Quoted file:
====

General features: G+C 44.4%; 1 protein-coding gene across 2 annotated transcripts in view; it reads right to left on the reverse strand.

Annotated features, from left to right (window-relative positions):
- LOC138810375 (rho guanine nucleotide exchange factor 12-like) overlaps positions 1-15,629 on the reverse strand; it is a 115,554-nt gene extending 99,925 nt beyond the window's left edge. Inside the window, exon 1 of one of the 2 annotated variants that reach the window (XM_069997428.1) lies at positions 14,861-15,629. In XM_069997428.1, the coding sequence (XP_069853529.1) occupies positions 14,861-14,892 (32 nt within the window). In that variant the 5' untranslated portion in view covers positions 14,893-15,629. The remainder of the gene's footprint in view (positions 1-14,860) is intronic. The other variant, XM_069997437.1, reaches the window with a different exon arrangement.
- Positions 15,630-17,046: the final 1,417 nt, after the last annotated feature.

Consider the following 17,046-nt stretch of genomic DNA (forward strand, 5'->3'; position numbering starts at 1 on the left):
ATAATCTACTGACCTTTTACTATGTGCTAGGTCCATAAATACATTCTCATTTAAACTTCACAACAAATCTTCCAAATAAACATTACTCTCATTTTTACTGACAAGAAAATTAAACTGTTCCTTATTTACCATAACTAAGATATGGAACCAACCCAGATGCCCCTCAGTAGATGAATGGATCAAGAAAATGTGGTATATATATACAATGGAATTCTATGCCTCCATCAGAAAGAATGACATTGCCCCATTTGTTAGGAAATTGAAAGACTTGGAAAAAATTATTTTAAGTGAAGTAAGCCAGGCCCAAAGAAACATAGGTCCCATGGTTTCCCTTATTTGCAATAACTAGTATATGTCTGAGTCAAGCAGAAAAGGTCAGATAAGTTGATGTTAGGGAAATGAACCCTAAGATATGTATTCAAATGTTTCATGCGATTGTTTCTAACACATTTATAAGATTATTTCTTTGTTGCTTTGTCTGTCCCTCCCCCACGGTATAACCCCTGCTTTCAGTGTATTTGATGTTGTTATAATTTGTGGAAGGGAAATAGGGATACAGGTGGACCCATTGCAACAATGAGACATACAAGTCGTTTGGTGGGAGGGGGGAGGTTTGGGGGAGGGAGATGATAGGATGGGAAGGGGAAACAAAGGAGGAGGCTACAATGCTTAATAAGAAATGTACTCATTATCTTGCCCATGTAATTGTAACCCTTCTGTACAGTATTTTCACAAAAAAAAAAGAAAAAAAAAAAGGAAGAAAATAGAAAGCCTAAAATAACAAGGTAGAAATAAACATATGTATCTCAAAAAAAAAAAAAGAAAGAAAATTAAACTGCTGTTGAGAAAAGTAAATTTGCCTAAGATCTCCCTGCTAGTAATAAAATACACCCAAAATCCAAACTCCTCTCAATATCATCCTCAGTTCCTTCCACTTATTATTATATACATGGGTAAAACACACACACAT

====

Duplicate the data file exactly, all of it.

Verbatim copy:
General features: G+C 44.4%; 1 protein-coding gene across 2 annotated transcripts in view; it reads right to left on the reverse strand.

Annotated features, from left to right (window-relative positions):
- LOC138810375 (rho guanine nucleotide exchange factor 12-like) overlaps positions 1-15,629 on the reverse strand; it is a 115,554-nt gene extending 99,925 nt beyond the window's left edge. Inside the window, exon 1 of one of the 2 annotated variants that reach the window (XM_069997428.1) lies at positions 14,861-15,629. In XM_069997428.1, the coding sequence (XP_069853529.1) occupies positions 14,861-14,892 (32 nt within the window). In that variant the 5' untranslated portion in view covers positions 14,893-15,629. The remainder of the gene's footprint in view (positions 1-14,860) is intronic. The other variant, XM_069997437.1, reaches the window with a different exon arrangement.
- Positions 15,630-17,046: the final 1,417 nt, after the last annotated feature.

Consider the following 17,046-nt stretch of genomic DNA (forward strand, 5'->3'; position numbering starts at 1 on the left):
ATAATCTACTGACCTTTTACTATGTGCTAGGTCCATAAATACATTCTCATTTAAACTTCACAACAAATCTTCCAAATAAACATTACTCTCATTTTTACTGACAAGAAAATTAAACTGTTCCTTATTTACCATAACTAAGATATGGAACCAACCCAGATGCCCCTCAGTAGATGAATGGATCAAGAAAATGTGGTATATATATACAATGGAATTCTATGCCTCCATCAGAAAGAATGACATTGCCCCATTTGTTAGGAAATTGAAAGACTTGGAAAAAATTATTTTAAGTGAAGTAAGCCAGGCCCAAAGAAACATAGGTCCCATGGTTTCCCTTATTTGCAATAACTAGTATATGTCTGAGTCAAGCAGAAAAGGTCAGATAAGTTGATGTTAGGGAAATGAACCCTAAGATATGTATTCAAATGTTTCATGCGATTGTTTCTAACACATTTATAAGATTATTTCTTTGTTGCTTTGTCTGTCCCTCCCCCACGGTATAACCCCTGCTTTCAGTGTATTTGATGTTGTTATAATTTGTGGAAGGGAAATAGGGATACAGGTGGACCCATTGCAACAATGAGACATACAAGTCGTTTGGTGGGAGGGGGGAGGTTTGGGGGAGGGAGATGATAGGATGGGAAGGGGAAACAAAGGAGGAGGCTACAATGCTTAATAAGAAATGTACTCATTATCTTGCCCATGTAATTGTAACCCTTCTGTACAGTATTTTCACAAAAAAAAAAGAAAAAAAAAAAGGAAGAAAATAGAAAGCCTAAAATAACAAGGTAGAAATAAACATATGTATCTCAAAAAAAAAAAAAGAAAGAAAATTAAACTGCTGTTGAGAAAAGTAAATTTGCCTAAGATCTCCCTGCTAGTAATAAAATACACCCAAAATCCAAACTCCTCTCAATATCATCCTCAGTTCCTTCCACTTATTATTATATACATGGGTAAAACACACACACAT